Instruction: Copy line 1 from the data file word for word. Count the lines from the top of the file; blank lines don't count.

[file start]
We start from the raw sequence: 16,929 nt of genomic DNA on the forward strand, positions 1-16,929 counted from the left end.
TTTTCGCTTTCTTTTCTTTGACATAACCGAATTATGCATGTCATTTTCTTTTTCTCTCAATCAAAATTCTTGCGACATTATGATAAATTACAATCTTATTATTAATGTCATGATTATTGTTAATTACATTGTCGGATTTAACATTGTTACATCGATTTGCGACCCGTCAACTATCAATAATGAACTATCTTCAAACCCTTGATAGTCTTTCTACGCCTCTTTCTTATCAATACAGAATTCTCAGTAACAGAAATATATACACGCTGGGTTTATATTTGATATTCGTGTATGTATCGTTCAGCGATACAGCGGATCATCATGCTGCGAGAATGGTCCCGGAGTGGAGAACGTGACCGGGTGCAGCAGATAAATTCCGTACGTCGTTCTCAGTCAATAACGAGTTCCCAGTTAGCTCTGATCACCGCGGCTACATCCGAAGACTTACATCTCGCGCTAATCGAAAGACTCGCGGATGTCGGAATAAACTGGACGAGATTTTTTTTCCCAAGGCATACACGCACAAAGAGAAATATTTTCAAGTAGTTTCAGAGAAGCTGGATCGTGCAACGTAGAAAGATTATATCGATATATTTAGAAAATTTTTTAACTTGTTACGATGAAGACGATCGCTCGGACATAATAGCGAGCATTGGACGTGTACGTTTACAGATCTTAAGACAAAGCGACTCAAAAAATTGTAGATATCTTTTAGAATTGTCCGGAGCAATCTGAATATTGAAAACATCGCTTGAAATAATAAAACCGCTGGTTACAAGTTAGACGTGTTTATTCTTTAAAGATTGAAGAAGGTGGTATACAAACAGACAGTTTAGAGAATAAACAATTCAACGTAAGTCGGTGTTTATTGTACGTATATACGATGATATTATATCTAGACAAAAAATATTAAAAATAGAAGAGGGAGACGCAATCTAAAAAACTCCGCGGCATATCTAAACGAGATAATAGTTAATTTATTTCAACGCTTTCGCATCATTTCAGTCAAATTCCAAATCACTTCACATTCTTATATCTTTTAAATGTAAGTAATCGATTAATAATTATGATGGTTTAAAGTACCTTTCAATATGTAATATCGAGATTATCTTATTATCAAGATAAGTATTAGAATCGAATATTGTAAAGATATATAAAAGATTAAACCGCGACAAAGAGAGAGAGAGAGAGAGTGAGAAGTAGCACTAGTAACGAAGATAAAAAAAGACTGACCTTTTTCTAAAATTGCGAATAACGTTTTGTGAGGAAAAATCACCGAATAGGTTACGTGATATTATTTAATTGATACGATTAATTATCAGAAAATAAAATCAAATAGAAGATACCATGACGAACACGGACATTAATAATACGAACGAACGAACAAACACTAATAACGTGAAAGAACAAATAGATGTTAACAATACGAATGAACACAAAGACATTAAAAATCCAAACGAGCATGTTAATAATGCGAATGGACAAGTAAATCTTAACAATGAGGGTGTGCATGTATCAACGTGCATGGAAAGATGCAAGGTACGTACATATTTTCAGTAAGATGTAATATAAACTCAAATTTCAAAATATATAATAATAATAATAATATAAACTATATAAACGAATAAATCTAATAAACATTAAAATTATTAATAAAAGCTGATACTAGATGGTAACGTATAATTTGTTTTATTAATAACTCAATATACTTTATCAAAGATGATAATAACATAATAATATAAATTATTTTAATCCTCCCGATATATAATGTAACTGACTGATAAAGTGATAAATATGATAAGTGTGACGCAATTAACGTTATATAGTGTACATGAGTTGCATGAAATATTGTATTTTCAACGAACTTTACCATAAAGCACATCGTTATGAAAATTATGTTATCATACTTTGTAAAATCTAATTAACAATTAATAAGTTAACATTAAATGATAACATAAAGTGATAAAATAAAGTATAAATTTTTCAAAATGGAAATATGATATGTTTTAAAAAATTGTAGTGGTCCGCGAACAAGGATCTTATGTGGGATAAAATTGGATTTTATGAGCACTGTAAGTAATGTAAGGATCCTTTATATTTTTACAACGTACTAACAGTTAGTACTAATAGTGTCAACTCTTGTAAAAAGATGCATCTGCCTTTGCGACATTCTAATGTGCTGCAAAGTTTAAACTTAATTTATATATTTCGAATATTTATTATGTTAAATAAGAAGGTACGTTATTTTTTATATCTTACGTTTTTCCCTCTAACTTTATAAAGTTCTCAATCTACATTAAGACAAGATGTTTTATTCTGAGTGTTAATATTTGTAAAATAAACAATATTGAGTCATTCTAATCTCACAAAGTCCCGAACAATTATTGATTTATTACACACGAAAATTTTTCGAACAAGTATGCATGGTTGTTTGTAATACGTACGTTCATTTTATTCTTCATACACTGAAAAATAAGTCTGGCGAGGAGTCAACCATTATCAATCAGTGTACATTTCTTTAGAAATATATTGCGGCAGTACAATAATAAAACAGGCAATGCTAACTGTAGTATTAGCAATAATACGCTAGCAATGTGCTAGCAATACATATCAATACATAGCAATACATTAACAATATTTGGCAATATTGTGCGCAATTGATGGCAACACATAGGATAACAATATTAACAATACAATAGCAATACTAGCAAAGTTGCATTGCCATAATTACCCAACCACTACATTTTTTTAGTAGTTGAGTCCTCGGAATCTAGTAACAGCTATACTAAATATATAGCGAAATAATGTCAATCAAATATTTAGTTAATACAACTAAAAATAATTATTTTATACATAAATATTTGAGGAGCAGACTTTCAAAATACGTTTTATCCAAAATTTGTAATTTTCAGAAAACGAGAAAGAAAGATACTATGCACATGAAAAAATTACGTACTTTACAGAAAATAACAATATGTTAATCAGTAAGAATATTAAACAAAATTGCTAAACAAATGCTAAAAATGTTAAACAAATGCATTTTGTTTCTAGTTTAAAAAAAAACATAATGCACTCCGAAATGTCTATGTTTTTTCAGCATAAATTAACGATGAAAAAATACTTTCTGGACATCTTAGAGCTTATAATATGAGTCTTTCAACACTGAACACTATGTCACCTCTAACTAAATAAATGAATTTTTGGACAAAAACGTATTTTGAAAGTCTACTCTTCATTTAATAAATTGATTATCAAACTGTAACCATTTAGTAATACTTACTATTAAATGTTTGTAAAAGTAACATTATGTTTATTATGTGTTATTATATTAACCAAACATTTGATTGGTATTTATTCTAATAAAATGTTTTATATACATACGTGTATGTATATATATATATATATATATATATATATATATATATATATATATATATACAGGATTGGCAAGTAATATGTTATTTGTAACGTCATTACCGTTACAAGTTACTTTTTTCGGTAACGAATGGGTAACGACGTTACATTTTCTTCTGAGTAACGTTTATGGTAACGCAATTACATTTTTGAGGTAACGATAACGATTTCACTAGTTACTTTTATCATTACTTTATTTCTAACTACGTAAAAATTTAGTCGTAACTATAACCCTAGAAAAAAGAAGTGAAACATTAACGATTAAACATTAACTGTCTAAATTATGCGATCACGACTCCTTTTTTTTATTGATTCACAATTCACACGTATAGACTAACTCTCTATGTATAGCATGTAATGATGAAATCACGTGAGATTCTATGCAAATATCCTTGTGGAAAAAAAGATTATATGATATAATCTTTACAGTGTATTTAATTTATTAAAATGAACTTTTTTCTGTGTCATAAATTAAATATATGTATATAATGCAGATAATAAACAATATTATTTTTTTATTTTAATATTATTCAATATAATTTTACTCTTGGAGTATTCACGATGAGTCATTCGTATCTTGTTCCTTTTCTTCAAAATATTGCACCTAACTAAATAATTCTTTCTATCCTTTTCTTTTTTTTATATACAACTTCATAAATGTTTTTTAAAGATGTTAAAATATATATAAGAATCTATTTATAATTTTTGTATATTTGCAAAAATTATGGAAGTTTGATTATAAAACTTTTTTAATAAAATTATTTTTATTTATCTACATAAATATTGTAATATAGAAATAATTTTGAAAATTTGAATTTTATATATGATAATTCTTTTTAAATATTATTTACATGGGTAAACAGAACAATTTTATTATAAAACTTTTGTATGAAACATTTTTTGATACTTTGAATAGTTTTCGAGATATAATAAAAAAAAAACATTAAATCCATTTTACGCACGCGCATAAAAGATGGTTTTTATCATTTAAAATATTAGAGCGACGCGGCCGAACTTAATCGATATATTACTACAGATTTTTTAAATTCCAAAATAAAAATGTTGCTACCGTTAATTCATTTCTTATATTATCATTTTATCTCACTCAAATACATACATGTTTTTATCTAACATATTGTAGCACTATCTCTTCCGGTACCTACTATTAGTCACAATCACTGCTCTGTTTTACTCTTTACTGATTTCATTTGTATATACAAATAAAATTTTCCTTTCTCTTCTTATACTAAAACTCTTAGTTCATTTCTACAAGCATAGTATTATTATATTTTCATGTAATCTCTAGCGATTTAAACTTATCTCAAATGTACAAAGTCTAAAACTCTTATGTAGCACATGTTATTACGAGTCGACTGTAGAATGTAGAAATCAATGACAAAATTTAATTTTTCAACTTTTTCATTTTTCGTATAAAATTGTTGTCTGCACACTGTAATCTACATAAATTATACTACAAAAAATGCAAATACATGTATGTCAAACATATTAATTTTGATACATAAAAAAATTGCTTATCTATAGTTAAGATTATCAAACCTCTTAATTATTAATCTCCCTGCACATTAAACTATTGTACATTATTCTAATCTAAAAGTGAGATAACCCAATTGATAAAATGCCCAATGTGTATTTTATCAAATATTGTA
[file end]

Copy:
We start from the raw sequence: 16,929 nt of genomic DNA on the forward strand, positions 1-16,929 counted from the left end.